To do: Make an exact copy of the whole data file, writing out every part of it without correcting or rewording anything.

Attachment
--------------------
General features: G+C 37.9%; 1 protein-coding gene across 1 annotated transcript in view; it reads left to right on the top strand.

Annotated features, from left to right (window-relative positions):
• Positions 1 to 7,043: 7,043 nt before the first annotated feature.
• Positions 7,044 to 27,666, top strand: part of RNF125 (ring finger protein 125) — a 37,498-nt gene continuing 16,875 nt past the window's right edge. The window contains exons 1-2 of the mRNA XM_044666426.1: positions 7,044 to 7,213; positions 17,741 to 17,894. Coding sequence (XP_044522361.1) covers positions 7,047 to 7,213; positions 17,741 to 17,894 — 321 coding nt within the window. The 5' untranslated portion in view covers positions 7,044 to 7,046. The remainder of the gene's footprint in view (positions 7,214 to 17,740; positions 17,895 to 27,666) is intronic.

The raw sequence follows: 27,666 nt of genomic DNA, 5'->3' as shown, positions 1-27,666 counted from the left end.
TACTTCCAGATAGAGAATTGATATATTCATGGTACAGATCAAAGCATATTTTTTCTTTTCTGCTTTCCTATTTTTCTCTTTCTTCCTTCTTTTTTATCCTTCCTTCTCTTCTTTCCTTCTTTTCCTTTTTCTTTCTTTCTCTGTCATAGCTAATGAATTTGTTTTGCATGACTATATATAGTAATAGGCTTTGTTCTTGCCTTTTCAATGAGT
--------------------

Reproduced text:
General features: G+C 37.9%; 1 protein-coding gene across 1 annotated transcript in view; it reads left to right on the top strand.

Annotated features, from left to right (window-relative positions):
• Positions 1 to 7,043: 7,043 nt before the first annotated feature.
• Positions 7,044 to 27,666, top strand: part of RNF125 (ring finger protein 125) — a 37,498-nt gene continuing 16,875 nt past the window's right edge. The window contains exons 1-2 of the mRNA XM_044666426.1: positions 7,044 to 7,213; positions 17,741 to 17,894. Coding sequence (XP_044522361.1) covers positions 7,047 to 7,213; positions 17,741 to 17,894 — 321 coding nt within the window. The 5' untranslated portion in view covers positions 7,044 to 7,046. The remainder of the gene's footprint in view (positions 7,214 to 17,740; positions 17,895 to 27,666) is intronic.

The raw sequence follows: 27,666 nt of genomic DNA, 5'->3' as shown, positions 1-27,666 counted from the left end.
TACTTCCAGATAGAGAATTGATATATTCATGGTACAGATCAAAGCATATTTTTTCTTTTCTGCTTTCCTATTTTTCTCTTTCTTCCTTCTTTTTTATCCTTCCTTCTCTTCTTTCCTTCTTTTCCTTTTTCTTTCTTTCTCTGTCATAGCTAATGAATTTGTTTTGCATGACTATATATAGTAATAGGCTTTGTTCTTGCCTTTTCAATGAGT